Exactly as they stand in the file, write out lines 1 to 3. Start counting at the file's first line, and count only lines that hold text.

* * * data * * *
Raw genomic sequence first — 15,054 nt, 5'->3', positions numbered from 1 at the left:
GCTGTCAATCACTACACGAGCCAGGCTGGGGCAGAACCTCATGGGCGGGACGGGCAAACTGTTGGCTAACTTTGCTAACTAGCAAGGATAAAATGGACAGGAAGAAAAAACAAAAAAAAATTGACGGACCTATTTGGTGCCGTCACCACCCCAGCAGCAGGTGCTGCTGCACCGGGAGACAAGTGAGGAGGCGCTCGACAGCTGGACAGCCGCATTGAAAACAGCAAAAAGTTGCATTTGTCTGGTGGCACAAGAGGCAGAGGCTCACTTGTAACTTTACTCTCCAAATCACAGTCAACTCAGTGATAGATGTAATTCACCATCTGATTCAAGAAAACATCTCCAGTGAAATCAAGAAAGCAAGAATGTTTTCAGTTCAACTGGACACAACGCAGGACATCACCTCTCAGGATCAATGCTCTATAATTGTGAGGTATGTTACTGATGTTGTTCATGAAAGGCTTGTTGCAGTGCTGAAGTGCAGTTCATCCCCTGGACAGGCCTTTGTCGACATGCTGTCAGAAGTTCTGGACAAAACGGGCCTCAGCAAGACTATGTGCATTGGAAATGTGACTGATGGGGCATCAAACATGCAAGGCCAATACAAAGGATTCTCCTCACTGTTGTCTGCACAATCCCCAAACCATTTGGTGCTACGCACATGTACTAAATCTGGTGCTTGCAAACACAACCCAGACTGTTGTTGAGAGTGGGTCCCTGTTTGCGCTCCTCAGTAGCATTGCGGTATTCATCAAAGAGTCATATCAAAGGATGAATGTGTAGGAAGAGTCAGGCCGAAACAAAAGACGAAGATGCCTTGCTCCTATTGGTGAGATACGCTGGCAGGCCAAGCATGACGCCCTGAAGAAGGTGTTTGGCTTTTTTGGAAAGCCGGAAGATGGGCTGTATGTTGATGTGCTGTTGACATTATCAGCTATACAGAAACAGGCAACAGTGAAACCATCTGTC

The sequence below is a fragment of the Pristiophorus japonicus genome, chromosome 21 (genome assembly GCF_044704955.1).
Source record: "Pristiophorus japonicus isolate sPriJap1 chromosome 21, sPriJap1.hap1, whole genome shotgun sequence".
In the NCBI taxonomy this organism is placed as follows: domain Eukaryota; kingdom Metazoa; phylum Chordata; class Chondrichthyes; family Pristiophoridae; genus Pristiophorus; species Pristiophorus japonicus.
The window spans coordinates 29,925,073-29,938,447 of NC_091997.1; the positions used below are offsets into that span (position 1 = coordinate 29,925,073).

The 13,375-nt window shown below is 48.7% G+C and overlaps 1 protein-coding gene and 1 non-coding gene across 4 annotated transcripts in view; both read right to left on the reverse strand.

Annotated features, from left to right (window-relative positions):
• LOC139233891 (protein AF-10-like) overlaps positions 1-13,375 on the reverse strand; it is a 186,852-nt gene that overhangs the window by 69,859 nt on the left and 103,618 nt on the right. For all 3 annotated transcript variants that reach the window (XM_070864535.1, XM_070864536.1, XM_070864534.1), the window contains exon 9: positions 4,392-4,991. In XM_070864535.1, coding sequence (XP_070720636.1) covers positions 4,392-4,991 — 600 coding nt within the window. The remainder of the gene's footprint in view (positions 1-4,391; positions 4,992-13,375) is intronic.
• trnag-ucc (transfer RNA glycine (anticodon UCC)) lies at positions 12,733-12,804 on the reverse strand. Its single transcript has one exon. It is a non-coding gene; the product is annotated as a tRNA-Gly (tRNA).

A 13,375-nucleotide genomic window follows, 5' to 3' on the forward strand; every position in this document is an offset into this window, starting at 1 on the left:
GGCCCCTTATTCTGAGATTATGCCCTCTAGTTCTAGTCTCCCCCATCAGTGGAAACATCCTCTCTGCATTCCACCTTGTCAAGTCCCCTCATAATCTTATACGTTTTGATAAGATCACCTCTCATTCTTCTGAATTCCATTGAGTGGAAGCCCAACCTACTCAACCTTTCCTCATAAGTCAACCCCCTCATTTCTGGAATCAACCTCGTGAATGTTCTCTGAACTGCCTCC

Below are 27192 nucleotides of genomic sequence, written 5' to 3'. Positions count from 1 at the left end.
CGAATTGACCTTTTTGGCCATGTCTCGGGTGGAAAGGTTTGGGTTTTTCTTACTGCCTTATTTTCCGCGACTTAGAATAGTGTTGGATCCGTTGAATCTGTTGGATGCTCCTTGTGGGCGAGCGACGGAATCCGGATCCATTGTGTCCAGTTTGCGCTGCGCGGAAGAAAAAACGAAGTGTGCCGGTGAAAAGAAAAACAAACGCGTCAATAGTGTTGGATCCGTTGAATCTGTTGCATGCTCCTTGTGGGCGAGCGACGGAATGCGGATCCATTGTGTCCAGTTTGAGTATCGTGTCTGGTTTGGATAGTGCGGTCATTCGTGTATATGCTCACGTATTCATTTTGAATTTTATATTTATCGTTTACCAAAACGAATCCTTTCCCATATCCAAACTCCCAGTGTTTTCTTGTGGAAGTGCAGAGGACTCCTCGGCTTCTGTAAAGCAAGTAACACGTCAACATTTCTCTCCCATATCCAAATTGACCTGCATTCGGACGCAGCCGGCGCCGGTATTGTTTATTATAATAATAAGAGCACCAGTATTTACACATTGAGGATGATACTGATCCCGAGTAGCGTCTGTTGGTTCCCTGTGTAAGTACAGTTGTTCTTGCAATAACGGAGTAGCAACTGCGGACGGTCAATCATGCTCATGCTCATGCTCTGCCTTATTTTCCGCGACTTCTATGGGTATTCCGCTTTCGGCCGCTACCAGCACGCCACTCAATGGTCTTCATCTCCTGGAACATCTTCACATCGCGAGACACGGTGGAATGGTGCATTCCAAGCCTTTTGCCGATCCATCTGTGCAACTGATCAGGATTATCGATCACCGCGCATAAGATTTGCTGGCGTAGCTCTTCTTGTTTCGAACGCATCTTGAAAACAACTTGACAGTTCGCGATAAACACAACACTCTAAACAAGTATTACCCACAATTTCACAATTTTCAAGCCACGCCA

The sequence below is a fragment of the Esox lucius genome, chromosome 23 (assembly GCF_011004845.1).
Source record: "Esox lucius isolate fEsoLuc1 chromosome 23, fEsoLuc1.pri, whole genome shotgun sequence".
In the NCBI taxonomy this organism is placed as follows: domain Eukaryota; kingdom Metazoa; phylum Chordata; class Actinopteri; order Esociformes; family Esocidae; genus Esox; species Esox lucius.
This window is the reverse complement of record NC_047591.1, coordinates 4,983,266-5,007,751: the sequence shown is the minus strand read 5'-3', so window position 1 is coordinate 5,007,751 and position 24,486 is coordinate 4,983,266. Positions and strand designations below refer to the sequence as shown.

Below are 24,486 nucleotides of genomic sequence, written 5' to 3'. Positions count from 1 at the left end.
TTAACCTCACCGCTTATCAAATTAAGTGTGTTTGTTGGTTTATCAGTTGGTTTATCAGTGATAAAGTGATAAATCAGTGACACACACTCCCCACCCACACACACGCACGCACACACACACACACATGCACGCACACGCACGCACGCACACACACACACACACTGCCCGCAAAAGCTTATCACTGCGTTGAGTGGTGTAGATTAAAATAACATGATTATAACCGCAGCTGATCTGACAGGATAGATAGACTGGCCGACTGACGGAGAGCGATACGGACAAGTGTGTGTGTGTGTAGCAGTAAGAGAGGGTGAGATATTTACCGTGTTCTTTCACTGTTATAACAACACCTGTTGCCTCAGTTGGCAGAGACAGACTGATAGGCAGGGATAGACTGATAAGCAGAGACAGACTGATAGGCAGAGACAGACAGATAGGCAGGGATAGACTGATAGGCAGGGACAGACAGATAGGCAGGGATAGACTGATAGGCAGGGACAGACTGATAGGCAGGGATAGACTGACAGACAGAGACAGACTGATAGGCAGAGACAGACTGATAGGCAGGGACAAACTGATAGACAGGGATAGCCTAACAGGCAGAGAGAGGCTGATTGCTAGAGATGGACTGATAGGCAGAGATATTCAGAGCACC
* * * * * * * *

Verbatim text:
Raw genomic sequence first — 15,054 nt, 5'->3', positions numbered from 1 at the left:
GCTGTCAATCACTACACGAGCCAGGCTGGGGCAGAACCTCATGGGCGGGACGGGCAAACTGTTGGCTAACTTTGCTAACTAGCAAGGATAAAATGGACAGGAAGAAAAAACAAAAAAAAATTGACGGACCTATTTGGTGCCGTCACCACCCCAGCAGCAGGTGCTGCTGCACCGGGAGACAAGTGAGGAGGCGCTCGACAGCTGGACAGCCGCATTGAAAACAGCAAAAAGTTGCATTTGTCTGGTGGCACAAGAGGCAGAGGCTCACTTGTAACTTTACTCTCCAAATCACAGTCAACTCAGTGATAGATGTAATTCACCATCTGATTCAAGAAAACATCTCCAGTGAAATCAAGAAAGCAAGAATGTTTTCAGTTCAACTGGACACAACGCAGGACATCACCTCTCAGGATCAATGCTCTATAATTGTGAGGTATGTTACTGATGTTGTTCATGAAAGGCTTGTTGCAGTGCTGAAGTGCAGTTCATCCCCTGGACAGGCCTTTGTCGACATGCTGTCAGAAGTTCTGGACAAAACGGGCCTCAGCAAGACTATGTGCATTGGAAATGTGACTGATGGGGCATCAAACATGCAAGGCCAATACAAAGGATTCTCCTCACTGTTGTCTGCACAATCCCCAAACCATTTGGTGCTACGCACATGTACTAAATCTGGTGCTTGCAAACACAACCCAGACTGTTGTTGAGAGTGGGTCCCTGTTTGCGCTCCTCAGTAGCATTGCGGTATTCATCAAAGAGTCATATCAAAGGATGAATGTGTAGGAAGAGTCAGGCCGAAACAAAAGACGAAGATGCCTTGCTCCTATTGGTGAGATACGCTGGCAGGCCAAGCATGACGCCCTGAAGAAGGTGTTTGGCTTTTTTGGAAAGCCGGAAGATGGGCTGTATGTTGATGTGCTGTTGACATTATCAGCTATACAGAAACAGGCAACAGTGAAACCATCTGTC

The sequence below is a fragment of the Pristiophorus japonicus genome, chromosome 21 (genome assembly GCF_044704955.1).